With one side trimmed, I soldered the two lower cross braces together such that the wells are perfectly fitted to the gussets (Figure 6). Looking down from the top of the bridge, the brace angles are for a single track unit and therefore not correct for a bridge twice as wide. An expert engineer would notice the structural oddity, but it’s not a detail casual observers would notice. I was more interested in preserving the wells in the brace than cross brace appearance since it’ll not be that noticeable once assembled.
With the lower cross brace assembly complete, it was time to solder in the gussets (Figure 7). Not being an expert photographer, I decided to photograph things on white paper, hoping the detail would show up better than it does on my green cutting mat. That’s why you’ll see the different background starting with Figure 7. While I’m assembling all of this, I’m constantly monitoring the track center-to-center measurements and overall width. I want the bridge to square up in the end, after all. Also, one of the lower cross braces is lower than the other since I soldered them together one atop the other. The side that’s lower must have the end be adjusted upwards a tad because the pin of the brace and the tab of the gusset must mate with the vertical support members. If I didn’t adjust them, they wouldn’t line up and I couldn’t secure the side of the bridge.
Now is the perfect time to lay in the track support girders (Figure 8). Looking at the image, to my eye the bridge appears slightly curved. Old eyes? But in actual fact it’s perfectly straight.
Similarly, the tie plates are easy to add at this point (Figure 9).
With the tie plates secured, the base is complete. It’s time to assemble the chords! Here, I followed the instructions starting from Step 1. The only thing I deferred was the addition of the top plate (kind of the kit’s Step Zero). I find it easier to trim the pins we’ll be working with (Figure 10) without the plate installed. Once the pins were trimmed, I added the chord plates.
With both chords assembled, I carefully lined up the lower brace pins and gusset tabs, squared each side up, and soldered the sides according to the kit instructions. The completed unit so far is shown in Figures 11 and 12.
Everything to this point was pretty straight forward and relatively simple. And to be sure, we have the makings of our dual mainline bridge. The upper structures, however, will require some thought. I’d originally thought I’d cut the center cross braces from each upper sheer frame and then replace them with a slender, double-long piece I’d cut from brass plate. But looking at them I was a little concerned about damaging the outer frame itself, so I elected to try something different (Figure 13).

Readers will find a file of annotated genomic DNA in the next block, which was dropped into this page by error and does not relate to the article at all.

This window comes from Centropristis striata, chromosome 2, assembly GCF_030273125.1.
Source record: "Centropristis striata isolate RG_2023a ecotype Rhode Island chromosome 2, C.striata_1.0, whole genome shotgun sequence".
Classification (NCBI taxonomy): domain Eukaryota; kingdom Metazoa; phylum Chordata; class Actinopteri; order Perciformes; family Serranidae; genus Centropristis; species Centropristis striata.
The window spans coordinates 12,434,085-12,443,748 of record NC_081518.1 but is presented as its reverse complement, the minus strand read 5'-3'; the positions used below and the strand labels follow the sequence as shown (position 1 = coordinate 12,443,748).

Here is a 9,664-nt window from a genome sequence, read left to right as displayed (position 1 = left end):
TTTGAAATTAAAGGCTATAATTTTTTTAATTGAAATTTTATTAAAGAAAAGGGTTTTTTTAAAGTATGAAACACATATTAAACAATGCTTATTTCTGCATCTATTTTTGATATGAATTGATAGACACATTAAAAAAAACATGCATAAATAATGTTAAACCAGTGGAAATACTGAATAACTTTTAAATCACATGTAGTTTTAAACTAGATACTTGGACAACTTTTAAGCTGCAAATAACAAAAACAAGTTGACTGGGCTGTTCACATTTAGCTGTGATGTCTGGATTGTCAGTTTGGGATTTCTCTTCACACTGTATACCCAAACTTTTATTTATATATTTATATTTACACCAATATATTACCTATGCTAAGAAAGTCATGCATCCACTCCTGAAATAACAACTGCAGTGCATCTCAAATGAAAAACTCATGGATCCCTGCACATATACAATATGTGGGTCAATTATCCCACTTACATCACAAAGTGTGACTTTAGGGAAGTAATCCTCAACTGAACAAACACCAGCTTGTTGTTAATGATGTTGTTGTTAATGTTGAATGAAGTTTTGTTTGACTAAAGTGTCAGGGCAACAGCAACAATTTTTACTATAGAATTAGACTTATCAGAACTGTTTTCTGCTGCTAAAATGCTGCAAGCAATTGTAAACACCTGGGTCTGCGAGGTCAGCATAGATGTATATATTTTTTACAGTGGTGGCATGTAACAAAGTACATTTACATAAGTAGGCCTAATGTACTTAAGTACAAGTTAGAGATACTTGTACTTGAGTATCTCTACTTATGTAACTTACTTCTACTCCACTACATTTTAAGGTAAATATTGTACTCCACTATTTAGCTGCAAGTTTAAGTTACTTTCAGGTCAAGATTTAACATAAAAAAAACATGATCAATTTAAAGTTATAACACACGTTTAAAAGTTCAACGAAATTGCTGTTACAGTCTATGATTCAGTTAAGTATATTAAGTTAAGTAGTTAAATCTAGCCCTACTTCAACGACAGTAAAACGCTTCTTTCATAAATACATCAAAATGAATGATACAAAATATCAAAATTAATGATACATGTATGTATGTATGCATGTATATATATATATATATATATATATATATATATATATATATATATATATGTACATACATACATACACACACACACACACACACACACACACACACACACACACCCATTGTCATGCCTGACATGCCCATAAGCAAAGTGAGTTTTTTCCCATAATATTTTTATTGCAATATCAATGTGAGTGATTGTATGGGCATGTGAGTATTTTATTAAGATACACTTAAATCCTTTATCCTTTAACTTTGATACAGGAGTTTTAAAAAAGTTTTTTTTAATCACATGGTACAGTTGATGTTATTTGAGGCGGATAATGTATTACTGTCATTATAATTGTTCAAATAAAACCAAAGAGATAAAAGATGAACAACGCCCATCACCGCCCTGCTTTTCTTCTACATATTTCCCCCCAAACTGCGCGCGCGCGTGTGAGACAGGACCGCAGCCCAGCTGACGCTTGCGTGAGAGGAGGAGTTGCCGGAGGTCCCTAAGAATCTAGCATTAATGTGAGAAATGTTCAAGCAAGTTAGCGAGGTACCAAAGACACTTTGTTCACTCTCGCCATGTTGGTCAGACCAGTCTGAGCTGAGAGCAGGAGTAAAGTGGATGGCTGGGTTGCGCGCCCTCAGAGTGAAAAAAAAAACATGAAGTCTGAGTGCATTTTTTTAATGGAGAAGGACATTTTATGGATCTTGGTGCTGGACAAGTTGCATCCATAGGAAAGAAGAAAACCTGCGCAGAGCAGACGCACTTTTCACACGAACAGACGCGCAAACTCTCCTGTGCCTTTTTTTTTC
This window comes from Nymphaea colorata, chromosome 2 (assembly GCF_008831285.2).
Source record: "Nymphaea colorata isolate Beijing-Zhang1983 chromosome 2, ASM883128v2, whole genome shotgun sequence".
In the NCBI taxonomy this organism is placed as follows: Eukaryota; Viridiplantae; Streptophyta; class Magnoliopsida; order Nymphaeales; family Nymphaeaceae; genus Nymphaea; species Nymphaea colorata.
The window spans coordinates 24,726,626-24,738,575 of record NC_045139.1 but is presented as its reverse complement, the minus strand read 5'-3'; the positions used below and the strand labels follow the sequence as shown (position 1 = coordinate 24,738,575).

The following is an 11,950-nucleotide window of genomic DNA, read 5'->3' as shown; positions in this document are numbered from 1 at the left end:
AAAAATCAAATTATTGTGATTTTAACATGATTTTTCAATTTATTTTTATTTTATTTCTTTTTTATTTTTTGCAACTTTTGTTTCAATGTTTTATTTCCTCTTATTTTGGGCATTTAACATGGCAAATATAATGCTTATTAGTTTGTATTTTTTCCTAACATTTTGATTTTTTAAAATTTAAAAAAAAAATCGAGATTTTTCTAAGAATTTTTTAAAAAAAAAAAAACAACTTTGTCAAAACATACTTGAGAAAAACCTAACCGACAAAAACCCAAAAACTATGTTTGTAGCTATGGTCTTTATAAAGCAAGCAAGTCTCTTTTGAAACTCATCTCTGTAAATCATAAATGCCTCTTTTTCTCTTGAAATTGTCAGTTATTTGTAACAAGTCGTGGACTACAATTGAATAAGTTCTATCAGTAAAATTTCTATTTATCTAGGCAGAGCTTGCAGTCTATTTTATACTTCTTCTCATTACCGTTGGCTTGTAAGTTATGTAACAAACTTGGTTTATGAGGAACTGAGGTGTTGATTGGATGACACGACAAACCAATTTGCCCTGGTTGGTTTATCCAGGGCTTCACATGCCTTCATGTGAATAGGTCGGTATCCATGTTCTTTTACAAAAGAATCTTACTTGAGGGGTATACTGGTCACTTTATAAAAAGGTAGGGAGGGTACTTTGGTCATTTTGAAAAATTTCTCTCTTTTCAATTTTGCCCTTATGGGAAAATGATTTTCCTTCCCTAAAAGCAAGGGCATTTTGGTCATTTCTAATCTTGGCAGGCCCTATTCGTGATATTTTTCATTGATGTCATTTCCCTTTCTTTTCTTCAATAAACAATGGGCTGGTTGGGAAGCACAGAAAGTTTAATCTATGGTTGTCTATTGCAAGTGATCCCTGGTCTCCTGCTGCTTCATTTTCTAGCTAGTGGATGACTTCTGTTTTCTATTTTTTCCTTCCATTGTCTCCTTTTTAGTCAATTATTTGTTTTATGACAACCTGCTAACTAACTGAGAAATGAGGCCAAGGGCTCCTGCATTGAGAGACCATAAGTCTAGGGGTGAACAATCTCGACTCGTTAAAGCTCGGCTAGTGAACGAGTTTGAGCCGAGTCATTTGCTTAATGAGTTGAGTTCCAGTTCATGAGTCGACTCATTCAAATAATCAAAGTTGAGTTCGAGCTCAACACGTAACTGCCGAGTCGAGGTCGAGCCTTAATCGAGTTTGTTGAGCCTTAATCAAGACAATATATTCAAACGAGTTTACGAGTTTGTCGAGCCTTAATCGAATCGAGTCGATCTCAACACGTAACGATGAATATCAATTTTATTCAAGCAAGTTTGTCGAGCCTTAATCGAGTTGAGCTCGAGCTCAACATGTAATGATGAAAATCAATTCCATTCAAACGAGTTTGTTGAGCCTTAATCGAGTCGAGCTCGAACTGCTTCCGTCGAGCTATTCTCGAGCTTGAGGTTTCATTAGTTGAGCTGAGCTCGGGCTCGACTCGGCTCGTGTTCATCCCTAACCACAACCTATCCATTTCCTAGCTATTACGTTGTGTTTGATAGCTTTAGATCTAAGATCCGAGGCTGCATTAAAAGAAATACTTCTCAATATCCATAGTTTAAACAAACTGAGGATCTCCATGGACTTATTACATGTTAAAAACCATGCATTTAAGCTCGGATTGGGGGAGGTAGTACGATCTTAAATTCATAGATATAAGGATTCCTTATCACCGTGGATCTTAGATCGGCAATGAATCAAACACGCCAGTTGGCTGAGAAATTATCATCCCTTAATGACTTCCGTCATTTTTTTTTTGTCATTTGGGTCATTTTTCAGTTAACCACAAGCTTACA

Here you can see that I trimmed the ends off of two sheer frames and soldered them together, similar to what I’d done for the base gussets. For the cross bracing, however, I trimmed one of the cut ends and used that as a vertical center support, soldering the cross braces to the center support. The angles aren’t quite as they should be, but I thought the overall effect was pretty cool. You can see the fine detail here, so I was careful with my cutting and splicing to as to not destroy the intricate design (see especially the upper banding).
So four main sheer braces and two end braces later, I had what you see in Figure 14.
Somewhat surprisingly, the center sheer frames were actually quite sturdy. I think my redesign helped in that the joint line wasn’t entirely vertical along a plane. That is, the sheer frames didn’t flex in the center since the joint included the center vertical brace. However, the end frames certainly did seem to want to bend along my solder joint, so to the upper rear of the end frames I soldered a 1/32” square brass bar as a horizontal stiffener. It’s hardly noticeable, but it gives great support to the frame. Figure 15 provides another view.
Now it was time for the upper ‘X’ cross brace. Here, I didn’t want to follow the approach I took with the lower brace. The lower brace had the gusset wells, but the upper brace is simply applied to the top of the chords. If I cut the ends off of the two existing kit pieces, it would look strange! But this is also easily solved with some 0.032” brass wire! It’s hard to see in Figure 16, but I’ve started weaving this wire along the top of the chords, soldering each joint as I go.
A slightly better image is Figure 17, where I’ve completed weaving the ‘X’ brace. Note I put a dab of solder where they meet to simulate a coupling plate. Figure 18 is a head-on view.
Now it’s all but completed. I added footers, as you can see from Figures 19 and 20. The structure squared up nicely and sits on a flat desktop with no rocking. At this point I’d put approximately 12 hours into the project, and taking my time, measuring frequently, and overall inspecting progress as I went has produced a nice piece, well capable of handling the traffic my little layout will throw at it!
Of course, it’s beautiful as a brass piece, but the intention is to actually use it. That being the case, I bathed it (liberally) in lacquer thinner to clean the solder flux from all surfaces. I then primed it using Tamiya’s (fine) surface primer and painted with Testor’s flat black, keeping good painting techniques in mind. It would have been a shame to paint a bunch of non-scale drips and runs at this point! In Figures 21 and 22 you can see a more final result. I’ll need to build some more track…the left track has no guard rail and the right track’s guard rail didn’t yield enough flange clearance (still learning!), but you can see the effect is tremendous. Once I do create good track and get that painted and glued into place, as well as some structural weathering, it’ll make for a nice addition to my burgeoning layout.